Volume 4 of the Revolutionary War Series completes the documentary record of Washington’s first year as commander in chief of the Continental army. It opens with his final preparations to leave Cambridge following the successful siege of Boston and concludes with news that General William Howe’s British army was soon to arrive New York, an event that would mark the beginning of the New York campaign.
In the interim between campaigns, Washington established his headquarters at New York and began wrestling with the perplexing problems of defending the strategically important corridor between New York and Canada formed by the Hudson River and Lake Champlain. Throughout the spring of 1776, Washington faced a choice of difficulties in allotting the scarce military resources at his disposal. Long uncertain of British intentions for the coming campaign, he felt obliged to strengthen both ends of the Hudson-Champlain corridor. In April Washington seriously depleted his army at New York by sending two large detachments of Continental troops to reinforce the weak and dispirited American forces in Canada. At the same time he pushed vigorously to complete fortifications in and around New York City and in the Hudson highlands. A continuing shortage of men and arms, rumors of Loyalist conspiracies, and discipline problems aggravated by the exposure of young soldiers to urban vices added to his burdens during this time.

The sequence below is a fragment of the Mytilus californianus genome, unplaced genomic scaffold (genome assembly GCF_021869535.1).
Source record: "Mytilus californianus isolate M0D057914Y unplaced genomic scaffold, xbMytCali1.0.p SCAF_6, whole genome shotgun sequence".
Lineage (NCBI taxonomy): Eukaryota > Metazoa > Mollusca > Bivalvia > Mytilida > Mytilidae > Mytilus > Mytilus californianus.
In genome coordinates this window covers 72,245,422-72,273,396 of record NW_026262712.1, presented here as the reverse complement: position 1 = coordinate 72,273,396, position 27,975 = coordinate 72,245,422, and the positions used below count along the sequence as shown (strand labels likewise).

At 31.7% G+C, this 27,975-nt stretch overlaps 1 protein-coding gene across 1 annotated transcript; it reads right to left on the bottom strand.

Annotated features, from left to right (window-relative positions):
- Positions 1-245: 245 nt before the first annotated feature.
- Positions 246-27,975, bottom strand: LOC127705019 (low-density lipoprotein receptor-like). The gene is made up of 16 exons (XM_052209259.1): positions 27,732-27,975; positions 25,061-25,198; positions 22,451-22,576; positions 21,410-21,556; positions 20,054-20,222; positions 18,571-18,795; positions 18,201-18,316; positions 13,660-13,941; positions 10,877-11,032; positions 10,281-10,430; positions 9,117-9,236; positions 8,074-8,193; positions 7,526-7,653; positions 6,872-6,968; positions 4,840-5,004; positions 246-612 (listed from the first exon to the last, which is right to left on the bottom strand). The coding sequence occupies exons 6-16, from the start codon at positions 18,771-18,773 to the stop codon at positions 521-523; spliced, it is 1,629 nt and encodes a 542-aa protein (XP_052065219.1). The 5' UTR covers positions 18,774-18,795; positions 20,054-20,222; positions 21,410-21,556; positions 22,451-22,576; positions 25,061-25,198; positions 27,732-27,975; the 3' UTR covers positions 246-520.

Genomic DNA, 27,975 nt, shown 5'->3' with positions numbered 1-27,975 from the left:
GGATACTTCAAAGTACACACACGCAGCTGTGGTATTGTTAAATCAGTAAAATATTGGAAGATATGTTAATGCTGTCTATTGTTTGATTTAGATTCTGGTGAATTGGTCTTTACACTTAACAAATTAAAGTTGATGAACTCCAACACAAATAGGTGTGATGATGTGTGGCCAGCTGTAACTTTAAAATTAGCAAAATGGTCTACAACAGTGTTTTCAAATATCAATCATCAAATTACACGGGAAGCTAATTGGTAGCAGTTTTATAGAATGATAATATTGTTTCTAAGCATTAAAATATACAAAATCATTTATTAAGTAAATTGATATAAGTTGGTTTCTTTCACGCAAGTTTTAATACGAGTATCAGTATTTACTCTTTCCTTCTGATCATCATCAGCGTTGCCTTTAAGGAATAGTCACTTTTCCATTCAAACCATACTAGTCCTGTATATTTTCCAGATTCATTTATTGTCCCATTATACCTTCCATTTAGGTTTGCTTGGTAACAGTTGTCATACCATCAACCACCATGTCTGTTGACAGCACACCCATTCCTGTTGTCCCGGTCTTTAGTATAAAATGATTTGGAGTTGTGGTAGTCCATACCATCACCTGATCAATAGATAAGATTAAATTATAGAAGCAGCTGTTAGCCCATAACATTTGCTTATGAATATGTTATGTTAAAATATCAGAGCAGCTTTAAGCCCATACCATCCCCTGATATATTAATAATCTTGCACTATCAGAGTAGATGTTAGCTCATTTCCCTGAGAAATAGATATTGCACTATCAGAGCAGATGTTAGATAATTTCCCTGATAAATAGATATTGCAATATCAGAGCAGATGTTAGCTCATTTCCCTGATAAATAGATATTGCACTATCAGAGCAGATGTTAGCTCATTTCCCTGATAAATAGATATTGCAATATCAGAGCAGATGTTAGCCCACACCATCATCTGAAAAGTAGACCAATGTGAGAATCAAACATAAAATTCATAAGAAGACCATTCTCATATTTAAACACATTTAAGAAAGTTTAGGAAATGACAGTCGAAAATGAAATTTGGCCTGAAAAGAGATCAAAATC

In late May Washington went to Philadelphia to consult with the Continental Congress for the first time since his commissioning in June 1775. His discussions of strategy with the delegates resulted in a series of resolutions on which Washington was to base many of his decisions in the troubled days ahead. In a personal sense the trip to Philadelphia was significant because Martha Washington, who accompanied the general to the city, was inoculated successfully for smallpox during her stay, freeing her to continue travelling with her husband without fear of contracting that dreaded disease. After an absence of more than two weeks, Washington returned to his New York headquarters in early June to resume preparations for what he frankly told his brother Jack would be “a very bloody Summer.”
Philander D. Chase, ed., The Papers of George Washington: Revolutionary War Series volume 4, April – June 1776. Charlottesville and London: University Press of Virginia, 1991.
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